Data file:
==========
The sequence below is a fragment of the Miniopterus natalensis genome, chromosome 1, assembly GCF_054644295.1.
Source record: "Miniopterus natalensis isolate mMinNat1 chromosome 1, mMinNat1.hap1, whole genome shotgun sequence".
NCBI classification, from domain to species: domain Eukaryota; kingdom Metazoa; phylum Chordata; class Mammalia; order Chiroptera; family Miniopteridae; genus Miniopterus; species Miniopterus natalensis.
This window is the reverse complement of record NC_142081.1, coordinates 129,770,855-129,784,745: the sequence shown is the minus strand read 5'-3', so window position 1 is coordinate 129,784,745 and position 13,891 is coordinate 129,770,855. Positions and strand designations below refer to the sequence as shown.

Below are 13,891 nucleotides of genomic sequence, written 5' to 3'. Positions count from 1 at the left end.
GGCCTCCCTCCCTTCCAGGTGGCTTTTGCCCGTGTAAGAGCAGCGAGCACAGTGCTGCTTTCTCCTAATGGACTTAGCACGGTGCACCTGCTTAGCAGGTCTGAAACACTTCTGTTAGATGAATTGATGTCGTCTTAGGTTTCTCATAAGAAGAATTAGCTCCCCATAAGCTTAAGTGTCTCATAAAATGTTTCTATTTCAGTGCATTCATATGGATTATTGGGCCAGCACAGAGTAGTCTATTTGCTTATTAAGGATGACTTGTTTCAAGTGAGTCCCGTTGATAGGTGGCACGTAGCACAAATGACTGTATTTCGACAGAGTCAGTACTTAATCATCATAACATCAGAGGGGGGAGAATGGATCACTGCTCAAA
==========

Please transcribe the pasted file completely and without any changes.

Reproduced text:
The sequence below is a fragment of the Miniopterus natalensis genome, chromosome 1, assembly GCF_054644295.1.
Source record: "Miniopterus natalensis isolate mMinNat1 chromosome 1, mMinNat1.hap1, whole genome shotgun sequence".
NCBI classification, from domain to species: domain Eukaryota; kingdom Metazoa; phylum Chordata; class Mammalia; order Chiroptera; family Miniopteridae; genus Miniopterus; species Miniopterus natalensis.
This window is the reverse complement of record NC_142081.1, coordinates 129,770,855-129,784,745: the sequence shown is the minus strand read 5'-3', so window position 1 is coordinate 129,784,745 and position 13,891 is coordinate 129,770,855. Positions and strand designations below refer to the sequence as shown.

Below are 13,891 nucleotides of genomic sequence, written 5' to 3'. Positions count from 1 at the left end.
GGCCTCCCTCCCTTCCAGGTGGCTTTTGCCCGTGTAAGAGCAGCGAGCACAGTGCTGCTTTCTCCTAATGGACTTAGCACGGTGCACCTGCTTAGCAGGTCTGAAACACTTCTGTTAGATGAATTGATGTCGTCTTAGGTTTCTCATAAGAAGAATTAGCTCCCCATAAGCTTAAGTGTCTCATAAAATGTTTCTATTTCAGTGCATTCATATGGATTATTGGGCCAGCACAGAGTAGTCTATTTGCTTATTAAGGATGACTTGTTTCAAGTGAGTCCCGTTGATAGGTGGCACGTAGCACAAATGACTGTATTTCGACAGAGTCAGTACTTAATCATCATAACATCAGAGGGGGGAGAATGGATCACTGCTCAAA